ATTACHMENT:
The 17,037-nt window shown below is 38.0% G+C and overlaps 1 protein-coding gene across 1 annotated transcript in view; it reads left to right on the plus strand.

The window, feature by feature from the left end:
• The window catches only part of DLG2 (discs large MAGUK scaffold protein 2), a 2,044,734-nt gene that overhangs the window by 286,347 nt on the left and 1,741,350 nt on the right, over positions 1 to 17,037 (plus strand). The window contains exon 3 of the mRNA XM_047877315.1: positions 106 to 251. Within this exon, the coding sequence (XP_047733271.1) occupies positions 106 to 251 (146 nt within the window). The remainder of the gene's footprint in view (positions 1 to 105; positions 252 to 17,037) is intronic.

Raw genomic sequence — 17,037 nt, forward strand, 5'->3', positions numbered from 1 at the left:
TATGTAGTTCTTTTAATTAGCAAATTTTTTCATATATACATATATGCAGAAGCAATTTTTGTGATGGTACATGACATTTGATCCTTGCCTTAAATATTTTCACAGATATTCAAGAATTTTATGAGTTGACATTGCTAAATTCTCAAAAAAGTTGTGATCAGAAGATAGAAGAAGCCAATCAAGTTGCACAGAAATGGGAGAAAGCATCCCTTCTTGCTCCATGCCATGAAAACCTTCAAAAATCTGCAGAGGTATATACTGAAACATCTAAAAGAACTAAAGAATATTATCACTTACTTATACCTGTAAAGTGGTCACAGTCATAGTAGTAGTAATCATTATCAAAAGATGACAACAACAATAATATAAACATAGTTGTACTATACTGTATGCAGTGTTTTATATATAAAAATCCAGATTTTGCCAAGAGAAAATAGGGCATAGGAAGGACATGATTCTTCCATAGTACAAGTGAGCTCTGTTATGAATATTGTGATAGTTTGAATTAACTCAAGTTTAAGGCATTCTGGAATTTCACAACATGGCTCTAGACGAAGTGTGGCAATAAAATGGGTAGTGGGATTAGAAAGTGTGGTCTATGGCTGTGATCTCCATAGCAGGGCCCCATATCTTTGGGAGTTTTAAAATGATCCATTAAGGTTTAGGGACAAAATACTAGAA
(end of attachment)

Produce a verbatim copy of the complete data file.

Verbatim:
The 17,037-nt window shown below is 38.0% G+C and overlaps 1 protein-coding gene across 1 annotated transcript in view; it reads left to right on the plus strand.

The window, feature by feature from the left end:
• The window catches only part of DLG2 (discs large MAGUK scaffold protein 2), a 2,044,734-nt gene that overhangs the window by 286,347 nt on the left and 1,741,350 nt on the right, over positions 1 to 17,037 (plus strand). The window contains exon 3 of the mRNA XM_047877315.1: positions 106 to 251. Within this exon, the coding sequence (XP_047733271.1) occupies positions 106 to 251 (146 nt within the window). The remainder of the gene's footprint in view (positions 1 to 105; positions 252 to 17,037) is intronic.

Raw genomic sequence — 17,037 nt, forward strand, 5'->3', positions numbered from 1 at the left:
TATGTAGTTCTTTTAATTAGCAAATTTTTTCATATATACATATATGCAGAAGCAATTTTTGTGATGGTACATGACATTTGATCCTTGCCTTAAATATTTTCACAGATATTCAAGAATTTTATGAGTTGACATTGCTAAATTCTCAAAAAAGTTGTGATCAGAAGATAGAAGAAGCCAATCAAGTTGCACAGAAATGGGAGAAAGCATCCCTTCTTGCTCCATGCCATGAAAACCTTCAAAAATCTGCAGAGGTATATACTGAAACATCTAAAAGAACTAAAGAATATTATCACTTACTTATACCTGTAAAGTGGTCACAGTCATAGTAGTAGTAATCATTATCAAAAGATGACAACAACAATAATATAAACATAGTTGTACTATACTGTATGCAGTGTTTTATATATAAAAATCCAGATTTTGCCAAGAGAAAATAGGGCATAGGAAGGACATGATTCTTCCATAGTACAAGTGAGCTCTGTTATGAATATTGTGATAGTTTGAATTAACTCAAGTTTAAGGCATTCTGGAATTTCACAACATGGCTCTAGACGAAGTGTGGCAATAAAATGGGTAGTGGGATTAGAAAGTGTGGTCTATGGCTGTGATCTCCATAGCAGGGCCCCATATCTTTGGGAGTTTTAAAATGATCCATTAAGGTTTAGGGACAAAATACTAGAA